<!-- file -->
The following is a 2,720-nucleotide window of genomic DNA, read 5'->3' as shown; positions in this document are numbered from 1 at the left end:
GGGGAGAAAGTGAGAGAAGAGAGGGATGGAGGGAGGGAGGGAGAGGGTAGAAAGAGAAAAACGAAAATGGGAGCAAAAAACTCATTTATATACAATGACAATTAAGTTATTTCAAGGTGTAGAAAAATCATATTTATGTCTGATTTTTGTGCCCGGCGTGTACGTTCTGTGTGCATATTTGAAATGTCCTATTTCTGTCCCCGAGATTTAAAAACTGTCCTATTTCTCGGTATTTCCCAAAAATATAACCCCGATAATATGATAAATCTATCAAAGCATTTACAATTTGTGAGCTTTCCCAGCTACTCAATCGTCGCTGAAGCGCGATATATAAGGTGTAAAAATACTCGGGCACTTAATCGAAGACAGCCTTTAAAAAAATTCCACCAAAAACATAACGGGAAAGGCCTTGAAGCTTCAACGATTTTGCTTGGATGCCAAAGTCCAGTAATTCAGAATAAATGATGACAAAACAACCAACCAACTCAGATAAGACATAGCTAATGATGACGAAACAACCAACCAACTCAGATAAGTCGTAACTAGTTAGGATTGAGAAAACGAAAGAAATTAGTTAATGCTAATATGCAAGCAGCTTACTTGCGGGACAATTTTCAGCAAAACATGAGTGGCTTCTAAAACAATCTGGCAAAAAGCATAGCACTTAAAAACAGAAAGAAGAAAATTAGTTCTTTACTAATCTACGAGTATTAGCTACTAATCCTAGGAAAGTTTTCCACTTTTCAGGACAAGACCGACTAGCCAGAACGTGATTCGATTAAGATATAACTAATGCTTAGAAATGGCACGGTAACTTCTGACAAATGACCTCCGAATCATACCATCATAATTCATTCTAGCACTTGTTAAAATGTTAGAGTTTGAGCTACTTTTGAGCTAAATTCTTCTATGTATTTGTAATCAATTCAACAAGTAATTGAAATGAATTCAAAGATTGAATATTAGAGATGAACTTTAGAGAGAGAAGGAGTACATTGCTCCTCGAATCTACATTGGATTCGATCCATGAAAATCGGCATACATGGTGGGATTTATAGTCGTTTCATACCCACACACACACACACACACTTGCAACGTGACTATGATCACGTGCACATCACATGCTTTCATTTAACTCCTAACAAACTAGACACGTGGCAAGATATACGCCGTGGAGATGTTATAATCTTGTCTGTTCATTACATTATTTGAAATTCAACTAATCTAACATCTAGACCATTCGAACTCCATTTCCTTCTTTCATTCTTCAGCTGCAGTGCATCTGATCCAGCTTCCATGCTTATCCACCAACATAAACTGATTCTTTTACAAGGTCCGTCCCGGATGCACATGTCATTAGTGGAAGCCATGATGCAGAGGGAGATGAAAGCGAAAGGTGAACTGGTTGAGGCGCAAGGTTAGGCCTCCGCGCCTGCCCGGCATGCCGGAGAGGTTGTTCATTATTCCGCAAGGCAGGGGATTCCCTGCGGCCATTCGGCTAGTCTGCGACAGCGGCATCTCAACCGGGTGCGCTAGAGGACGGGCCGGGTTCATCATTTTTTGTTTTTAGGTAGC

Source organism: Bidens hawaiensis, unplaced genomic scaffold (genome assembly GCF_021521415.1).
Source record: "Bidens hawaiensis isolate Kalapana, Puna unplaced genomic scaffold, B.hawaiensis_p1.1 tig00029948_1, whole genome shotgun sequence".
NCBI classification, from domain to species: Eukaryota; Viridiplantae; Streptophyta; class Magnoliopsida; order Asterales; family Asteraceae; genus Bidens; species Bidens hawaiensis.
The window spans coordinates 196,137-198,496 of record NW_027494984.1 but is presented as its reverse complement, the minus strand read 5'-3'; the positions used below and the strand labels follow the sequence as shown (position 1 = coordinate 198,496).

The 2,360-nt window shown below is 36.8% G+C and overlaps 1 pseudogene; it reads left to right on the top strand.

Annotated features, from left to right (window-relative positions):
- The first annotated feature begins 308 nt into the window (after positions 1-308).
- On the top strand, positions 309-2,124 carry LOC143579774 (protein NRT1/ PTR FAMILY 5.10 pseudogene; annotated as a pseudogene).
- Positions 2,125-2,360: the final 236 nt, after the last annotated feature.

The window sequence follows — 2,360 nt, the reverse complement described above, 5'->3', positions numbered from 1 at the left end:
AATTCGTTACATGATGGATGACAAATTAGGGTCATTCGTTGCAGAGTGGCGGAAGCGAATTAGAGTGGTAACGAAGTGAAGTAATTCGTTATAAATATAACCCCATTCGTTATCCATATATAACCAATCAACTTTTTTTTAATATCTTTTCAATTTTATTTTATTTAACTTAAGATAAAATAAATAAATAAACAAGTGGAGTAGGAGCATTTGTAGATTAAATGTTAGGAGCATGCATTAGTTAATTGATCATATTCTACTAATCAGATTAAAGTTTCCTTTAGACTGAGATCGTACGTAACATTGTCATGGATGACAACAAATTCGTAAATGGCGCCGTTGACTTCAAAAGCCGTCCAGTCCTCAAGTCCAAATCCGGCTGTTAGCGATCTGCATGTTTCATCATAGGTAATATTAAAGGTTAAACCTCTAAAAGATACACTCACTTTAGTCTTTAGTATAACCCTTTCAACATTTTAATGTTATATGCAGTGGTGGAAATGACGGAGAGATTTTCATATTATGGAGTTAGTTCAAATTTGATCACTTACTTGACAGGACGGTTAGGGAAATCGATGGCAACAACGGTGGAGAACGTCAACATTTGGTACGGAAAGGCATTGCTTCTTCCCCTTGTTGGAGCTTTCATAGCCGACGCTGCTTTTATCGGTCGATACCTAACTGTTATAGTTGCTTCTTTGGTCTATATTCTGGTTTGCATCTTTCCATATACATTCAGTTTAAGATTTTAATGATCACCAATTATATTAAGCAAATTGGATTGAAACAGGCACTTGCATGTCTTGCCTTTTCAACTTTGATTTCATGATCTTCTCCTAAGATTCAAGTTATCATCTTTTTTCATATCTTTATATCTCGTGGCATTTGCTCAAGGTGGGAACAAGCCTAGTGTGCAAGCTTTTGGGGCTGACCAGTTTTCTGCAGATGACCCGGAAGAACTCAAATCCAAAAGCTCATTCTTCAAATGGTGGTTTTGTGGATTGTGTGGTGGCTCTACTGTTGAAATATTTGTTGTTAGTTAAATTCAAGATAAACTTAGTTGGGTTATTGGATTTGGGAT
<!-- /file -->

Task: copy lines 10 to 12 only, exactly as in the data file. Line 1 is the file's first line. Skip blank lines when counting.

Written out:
- On the top strand, positions 309-2,124 carry LOC143579774 (protein NRT1/ PTR FAMILY 5.10 pseudogene; annotated as a pseudogene).
- Positions 2,125-2,360: the final 236 nt, after the last annotated feature.

The window sequence follows — 2,360 nt, the reverse complement described above, 5'->3', positions numbered from 1 at the left end: